Because of the low cost I have ordered the one suggested by Alec and also the same companies 60-120x version as they appear to have a greater working distance.
However the small depth of field (only a very small area in focus) at higher magnifications means most of these are designed more for flat objects/slides rather than complex 3D shapes like styli.
I have a low cost "macro rail" to play with as well so I will try them out and feed back to the forum
I suspect that you are going to need "proper" macro equipment and possibly focus stacking (combining a number of photographs where the focus point is moved minutely between each one) to get really good shots.
There are some shots I tried with my USB in this thread
viewtopic.php?f=19&t=86429&p=716515&hil ... us#p716515
Posted: 10 Jan 2017 15:41
Below images show the kind of detail you can get with focus stacking, using a long working distance objective. USB microscopes and similar equipment are designed to have good depth of field at the expense of sharpness. If you want a sharp image, you must accept poor depth of field, and this forces you to stack.
http://i943.photobucket.com/albums/ad27 ... LT_1_A.jpg
http://i943.photobucket.com/albums/ad27 ... LT_3_A.jpg
http://i943.photobucket.com/albums/ad27 ... LT_1_A.jpg
Posted: 10 Jan 2017 17:50
Budddhacide wrote:Hey, can this be separated from the base? I'm looking for something I can use to look at the stylus while it's still attached to the arm.
Yes, it can as others have already noted. I actually used mine in a hand-held fashion to peer into a hole in my ceiling with the scope plugged into a laptop.
This one is not good enough for checking stylus wear points as has been mentioned. It would take a significant investment to buy one that good since due to lighting refraction and glares, it is very difficult to see stylus wear. This one is just for routine examination.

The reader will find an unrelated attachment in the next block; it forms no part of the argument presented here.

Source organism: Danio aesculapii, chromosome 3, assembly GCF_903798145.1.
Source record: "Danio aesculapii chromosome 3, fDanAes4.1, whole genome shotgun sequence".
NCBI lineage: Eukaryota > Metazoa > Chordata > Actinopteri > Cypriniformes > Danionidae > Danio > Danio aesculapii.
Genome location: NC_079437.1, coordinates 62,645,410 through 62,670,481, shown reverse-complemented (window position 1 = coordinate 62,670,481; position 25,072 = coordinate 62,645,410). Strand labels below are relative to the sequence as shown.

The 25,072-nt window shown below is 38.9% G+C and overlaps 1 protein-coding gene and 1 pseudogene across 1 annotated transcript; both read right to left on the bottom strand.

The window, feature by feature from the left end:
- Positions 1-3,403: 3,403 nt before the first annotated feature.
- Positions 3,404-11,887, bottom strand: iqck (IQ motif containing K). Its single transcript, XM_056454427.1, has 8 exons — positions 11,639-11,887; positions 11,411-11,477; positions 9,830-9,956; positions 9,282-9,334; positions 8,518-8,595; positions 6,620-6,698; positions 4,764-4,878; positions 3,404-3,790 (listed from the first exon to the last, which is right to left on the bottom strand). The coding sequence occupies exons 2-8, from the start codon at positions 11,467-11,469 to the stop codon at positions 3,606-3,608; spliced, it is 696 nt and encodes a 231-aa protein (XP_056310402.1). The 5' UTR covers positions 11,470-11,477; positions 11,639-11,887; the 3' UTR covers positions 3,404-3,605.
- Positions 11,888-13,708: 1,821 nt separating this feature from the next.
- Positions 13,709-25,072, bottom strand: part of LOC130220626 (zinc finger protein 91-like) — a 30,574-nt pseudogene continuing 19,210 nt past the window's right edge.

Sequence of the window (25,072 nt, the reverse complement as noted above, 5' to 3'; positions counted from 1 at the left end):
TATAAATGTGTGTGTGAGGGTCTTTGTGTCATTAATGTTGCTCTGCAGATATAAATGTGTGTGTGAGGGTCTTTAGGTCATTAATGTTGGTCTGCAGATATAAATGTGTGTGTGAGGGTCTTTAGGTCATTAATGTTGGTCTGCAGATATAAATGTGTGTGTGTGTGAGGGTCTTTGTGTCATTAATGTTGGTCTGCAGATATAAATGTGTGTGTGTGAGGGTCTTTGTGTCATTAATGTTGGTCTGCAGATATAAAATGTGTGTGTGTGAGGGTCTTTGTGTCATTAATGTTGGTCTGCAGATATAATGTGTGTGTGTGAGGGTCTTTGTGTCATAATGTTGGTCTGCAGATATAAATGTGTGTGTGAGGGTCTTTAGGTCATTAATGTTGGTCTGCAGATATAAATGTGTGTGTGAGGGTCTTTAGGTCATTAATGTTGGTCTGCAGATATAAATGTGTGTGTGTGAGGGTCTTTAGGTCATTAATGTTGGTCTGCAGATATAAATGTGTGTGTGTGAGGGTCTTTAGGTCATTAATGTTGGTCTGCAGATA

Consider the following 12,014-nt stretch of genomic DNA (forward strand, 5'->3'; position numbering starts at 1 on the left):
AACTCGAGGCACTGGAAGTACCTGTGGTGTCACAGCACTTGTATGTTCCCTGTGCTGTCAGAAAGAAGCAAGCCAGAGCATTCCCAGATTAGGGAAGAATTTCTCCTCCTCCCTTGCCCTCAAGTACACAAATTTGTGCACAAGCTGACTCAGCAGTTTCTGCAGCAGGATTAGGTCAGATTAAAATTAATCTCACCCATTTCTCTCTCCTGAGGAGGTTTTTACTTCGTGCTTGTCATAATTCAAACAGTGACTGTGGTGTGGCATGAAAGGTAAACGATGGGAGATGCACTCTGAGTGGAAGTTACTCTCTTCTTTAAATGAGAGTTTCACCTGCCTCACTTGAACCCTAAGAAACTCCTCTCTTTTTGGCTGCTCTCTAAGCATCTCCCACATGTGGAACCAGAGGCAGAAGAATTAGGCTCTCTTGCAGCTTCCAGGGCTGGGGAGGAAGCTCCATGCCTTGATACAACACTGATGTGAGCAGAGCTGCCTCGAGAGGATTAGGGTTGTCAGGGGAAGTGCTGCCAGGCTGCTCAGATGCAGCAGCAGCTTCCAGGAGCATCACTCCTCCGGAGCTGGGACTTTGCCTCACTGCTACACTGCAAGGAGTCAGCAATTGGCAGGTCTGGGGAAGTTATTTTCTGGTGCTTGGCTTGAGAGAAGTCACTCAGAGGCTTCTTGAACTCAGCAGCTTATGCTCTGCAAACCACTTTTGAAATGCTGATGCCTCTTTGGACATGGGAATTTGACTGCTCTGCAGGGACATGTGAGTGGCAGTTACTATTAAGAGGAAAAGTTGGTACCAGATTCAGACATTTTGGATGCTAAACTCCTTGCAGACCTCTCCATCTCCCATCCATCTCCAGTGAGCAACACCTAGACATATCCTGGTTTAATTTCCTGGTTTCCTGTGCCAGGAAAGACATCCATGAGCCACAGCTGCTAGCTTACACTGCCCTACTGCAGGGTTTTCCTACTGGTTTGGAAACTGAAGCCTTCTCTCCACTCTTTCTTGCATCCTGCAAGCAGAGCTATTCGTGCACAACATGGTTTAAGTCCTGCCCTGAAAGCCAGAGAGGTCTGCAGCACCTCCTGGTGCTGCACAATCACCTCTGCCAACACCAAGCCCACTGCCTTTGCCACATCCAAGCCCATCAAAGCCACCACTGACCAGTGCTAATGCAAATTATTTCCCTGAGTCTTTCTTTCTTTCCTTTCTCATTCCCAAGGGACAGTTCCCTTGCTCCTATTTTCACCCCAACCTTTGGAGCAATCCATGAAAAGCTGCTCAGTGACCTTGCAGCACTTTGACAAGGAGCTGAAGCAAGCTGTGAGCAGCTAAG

Here is a thread with some of my pics. viewtopic.php?f=19&t=91586
Here is another one, and in this case it saved me money...or rather got me a new replacement stylus from AT.viewtopic.php?f=19&t=87326
Ok, one more. viewtopic.php?f=19&t=87887
I hope this helps determine if it is sufficient for other folks' purposes.
Posted: 10 Jan 2017 21:27
Ray Parkhurst, I don't think this is the first time you have done this. I'm impressed.
Posted: 11 Jan 2017 03:22
I too am very impressed Ray! I have taken pics with my scope and it is nowhere near this resolution! My pic is at the bottom of page 131. :wink:
Posted: 11 Jan 2017 15:27
It's quite a challenge to get good optical resolution on styli. My experience is with coins, which are much flatter and less 3-Dimensional, but with similar bright metal and reflective surfaces. Folks have done similar things with plant, insect, and mineral subjects for a long while but getting the highlights and shadows on styli to show contact surfaces and wear patterns is a unique challenge. I have tried to get even closer to show wear more effectively but so far this is the best I've been able to achieve.